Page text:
Saudi Arabia has learned many lessons about how to manage cancer care during the life-threatening MERS-CoV outbreak. A total of 2,499 MERS-CoV cases were confirmed from 27 countries since 2012 resulting in 858 deaths (34.3% mortality), with the majority of these deaths (780 deaths) being reported in Saudi Arabia [13]. Mortality for those known to be infected with MERS-CoV was higher in patients older than 65 years and patients with the other comorbidities such as cancer, immunosuppression, chronic lung disease and diabetes [12, 13]. These lessons included the need to ensure the continuity of care, minimise harm from acquiring life-threatening infection and reduce the number of situations, in which treatment became interrupted [12]. In March 2020, the Saudi Arabia National Cancer Institute (SANCI) issued a guideline for caregivers and cancer facilities to minimise the impact of COVID-19 on cancer patients [16]. The guideline, last updated on April, set out several prevention and management steps. This included educating staff in cancer care settings about COVID-19 symptoms, ensuring preventative infection control measures within each setting, providing all staff and cancer patients on treatment with official transportation permits during curfew or lockdown and providing virtual care and services [16, 17].

For cancer care facilities, the infection control measures included limiting hospital access to one entry point, setting up a screening team and establishing triage stations at the entrances of outpatient clinics and radiation therapy units [16]. To reduce the risk of patients acquiring COVID-19, several steps were taken for non-urgent onsite cancer care. Physicians were advised to meet virtually for multidisciplinary team meetings, whereas patients’ routine follow-up visits and non-urgent surgery were postponed or replaced by virtual clinics [16]. Cancer patients’ support services were delivered through a virtual platform, and drive-through or mail delivery was used to deliver cancer patients’ treatments [16].

Moreover, SANCI provided specific instructions on how to manage cancer patients based on the confirmation of having or not having the COVID-19 infection. Patients who were confirmed not to have COVID-19 infection should start or continue the systemic cancer treatment, whereas patients’ attendances at radiotherapy facilities were reduced by adopting hypo-fractionated regimens [16]. However, the management of cancer patients confirmed to have COVID-19 included admission to a designated COVID-19 unit, delaying cancer treatment until complete recovery and assigning a designated team which includes an infectious disease consultant to each confirmed patient care [16].

For example, the National Guard Health Affairs, which operates several oncology centres across the kingdom, launched virtual oncology clinics on March 18 to serve eligible patients who do not need to receive in-person care. All elective cancer surgery, routine follow-up and survivorship visits were postponed. In addition, cancer medications were delivered to patients’ homes. An ongoing study by Jazieh and colleagues compares cancer care delivery and treatment during COVID-19 in 356 centres within 53 countries, including 28 oncology settings in Saudi Arabia. The early analysis (unpublished) revealed the implementation of similar interventions with limited variation in the majority of centres including the Saudi centres. These interventions are consistent with the guidelines published by different oncology entities involving experts from Saudi Arabia [18, 19].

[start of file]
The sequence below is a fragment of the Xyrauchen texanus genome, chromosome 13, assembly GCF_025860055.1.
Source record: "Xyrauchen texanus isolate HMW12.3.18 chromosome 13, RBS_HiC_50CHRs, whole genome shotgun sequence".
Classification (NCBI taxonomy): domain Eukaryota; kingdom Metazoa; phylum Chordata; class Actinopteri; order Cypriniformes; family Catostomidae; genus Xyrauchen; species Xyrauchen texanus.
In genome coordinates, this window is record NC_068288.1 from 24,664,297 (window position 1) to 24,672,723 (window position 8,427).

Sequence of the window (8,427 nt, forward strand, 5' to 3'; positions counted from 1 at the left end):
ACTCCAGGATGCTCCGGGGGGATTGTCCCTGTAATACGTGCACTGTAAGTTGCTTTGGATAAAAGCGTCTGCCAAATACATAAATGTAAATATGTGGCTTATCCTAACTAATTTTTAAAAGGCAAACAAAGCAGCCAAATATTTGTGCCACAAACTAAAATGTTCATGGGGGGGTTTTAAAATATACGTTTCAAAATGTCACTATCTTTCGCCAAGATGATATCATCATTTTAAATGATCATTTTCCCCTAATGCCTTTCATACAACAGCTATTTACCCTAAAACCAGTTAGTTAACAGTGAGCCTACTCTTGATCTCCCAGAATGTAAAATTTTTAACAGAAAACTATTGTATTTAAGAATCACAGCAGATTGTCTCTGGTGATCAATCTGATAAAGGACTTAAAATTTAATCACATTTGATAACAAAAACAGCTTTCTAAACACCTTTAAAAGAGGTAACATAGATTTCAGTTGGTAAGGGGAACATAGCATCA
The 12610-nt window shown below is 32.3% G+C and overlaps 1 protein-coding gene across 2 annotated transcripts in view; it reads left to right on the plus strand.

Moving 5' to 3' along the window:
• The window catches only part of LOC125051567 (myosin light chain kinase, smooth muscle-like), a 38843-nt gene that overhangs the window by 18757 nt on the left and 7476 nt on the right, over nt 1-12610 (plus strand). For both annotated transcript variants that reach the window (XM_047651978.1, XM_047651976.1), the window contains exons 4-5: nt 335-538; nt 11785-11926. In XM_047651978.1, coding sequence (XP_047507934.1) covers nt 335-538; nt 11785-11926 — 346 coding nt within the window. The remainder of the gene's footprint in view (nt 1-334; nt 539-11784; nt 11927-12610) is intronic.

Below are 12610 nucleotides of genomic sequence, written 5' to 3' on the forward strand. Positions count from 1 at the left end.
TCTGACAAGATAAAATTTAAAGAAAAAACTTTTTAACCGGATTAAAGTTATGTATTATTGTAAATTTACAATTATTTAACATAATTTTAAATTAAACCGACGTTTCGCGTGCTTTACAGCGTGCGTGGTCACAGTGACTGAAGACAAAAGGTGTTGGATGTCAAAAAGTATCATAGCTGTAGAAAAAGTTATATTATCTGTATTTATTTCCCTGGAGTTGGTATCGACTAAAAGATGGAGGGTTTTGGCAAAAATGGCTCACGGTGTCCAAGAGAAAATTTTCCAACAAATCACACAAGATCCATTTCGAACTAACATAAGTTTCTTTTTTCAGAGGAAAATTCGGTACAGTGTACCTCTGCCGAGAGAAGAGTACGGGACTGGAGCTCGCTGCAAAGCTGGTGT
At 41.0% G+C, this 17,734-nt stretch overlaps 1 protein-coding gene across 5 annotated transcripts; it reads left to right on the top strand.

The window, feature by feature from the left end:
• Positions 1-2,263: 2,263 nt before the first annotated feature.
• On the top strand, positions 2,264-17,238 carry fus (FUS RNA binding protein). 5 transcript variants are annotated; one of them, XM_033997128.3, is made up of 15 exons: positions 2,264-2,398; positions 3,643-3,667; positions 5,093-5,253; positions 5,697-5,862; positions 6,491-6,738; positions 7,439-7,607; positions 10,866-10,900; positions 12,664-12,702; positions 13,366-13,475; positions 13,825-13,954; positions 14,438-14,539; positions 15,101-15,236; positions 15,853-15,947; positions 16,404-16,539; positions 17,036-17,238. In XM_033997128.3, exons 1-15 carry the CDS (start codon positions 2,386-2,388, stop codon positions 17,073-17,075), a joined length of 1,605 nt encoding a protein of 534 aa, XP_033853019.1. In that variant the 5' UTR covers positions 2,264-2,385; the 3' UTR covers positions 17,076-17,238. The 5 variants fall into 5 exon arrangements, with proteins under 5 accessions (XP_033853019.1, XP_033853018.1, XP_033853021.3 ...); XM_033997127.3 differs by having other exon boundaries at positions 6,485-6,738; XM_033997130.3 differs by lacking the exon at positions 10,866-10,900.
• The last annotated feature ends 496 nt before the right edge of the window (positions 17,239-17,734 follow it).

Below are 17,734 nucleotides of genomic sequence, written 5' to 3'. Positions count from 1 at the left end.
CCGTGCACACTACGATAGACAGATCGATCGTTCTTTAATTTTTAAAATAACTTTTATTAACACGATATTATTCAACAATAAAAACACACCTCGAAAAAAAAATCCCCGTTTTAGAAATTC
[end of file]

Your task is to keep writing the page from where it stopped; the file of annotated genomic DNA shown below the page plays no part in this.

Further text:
Oncologists in Saudi Arabia and some other Gulf states appeared to show good awareness and use of virtual cancer clinics during the COVID-19 pandemic [20]. However, due to the complexity of cancer care, oncologists still face some challenges such as the lack of physical examination, the co-ordination of MDTs virtually and the lack of patient’s awareness and access to virtual clinics [20]. In addition, cancer screening services provided by governmental and cancer charities are not always trusted by the population as being safe from COVID-19. This is expected to contribute to an increase in the pre-existing issue of late-stage cancer diagnosis in the kingdom [21]. It is also hypothesised that patients might decline to come to care settings for diagnosis, surgery, or chemotherapy due to their fear of acquiring the COVID-19 [22]. Data on the utilisation of these services and mortality amongst cancer patients from COVID-19 are not yet available to begin to judge the actual impact. There is still a need for research to assess the long-term impact of COVID-19 on cancer patients across the entire care continuum. A local research is also needed on the Saudi healthcare system and population to determine whether there are risk factors associated with cancer and COVID-19 on patients’ outcomes such as comorbidities and previous exposure to MERS-COV. Recently, a plan to establish a national registry for COVID-19 in cancer patients is being implemented to facilitate the related COVID-19 cancer research.


The way forward

Cancer care in Saudi Arabia appeared resilient during the COVID-19 pandemic. Many lessons were learned from MERS-COV which strengthened the public health system and enabled the prior operational experience of managing cancer care during an infectious disease outbreak. Longer term follow-up research is also needed to determine the impact on cancer services utilisation, cancer diagnosis and subsequent survival.


Acknowledgments

The authors would like to thank Mr Anas Almatrafi and Ms Alaa Altaluoni for their help in navigating the COVID-19 open data in Saudi Arabia.


Conflict of interest

The authors declare that they have no conflicts of interest


Funding

This work did not receive any funding.


References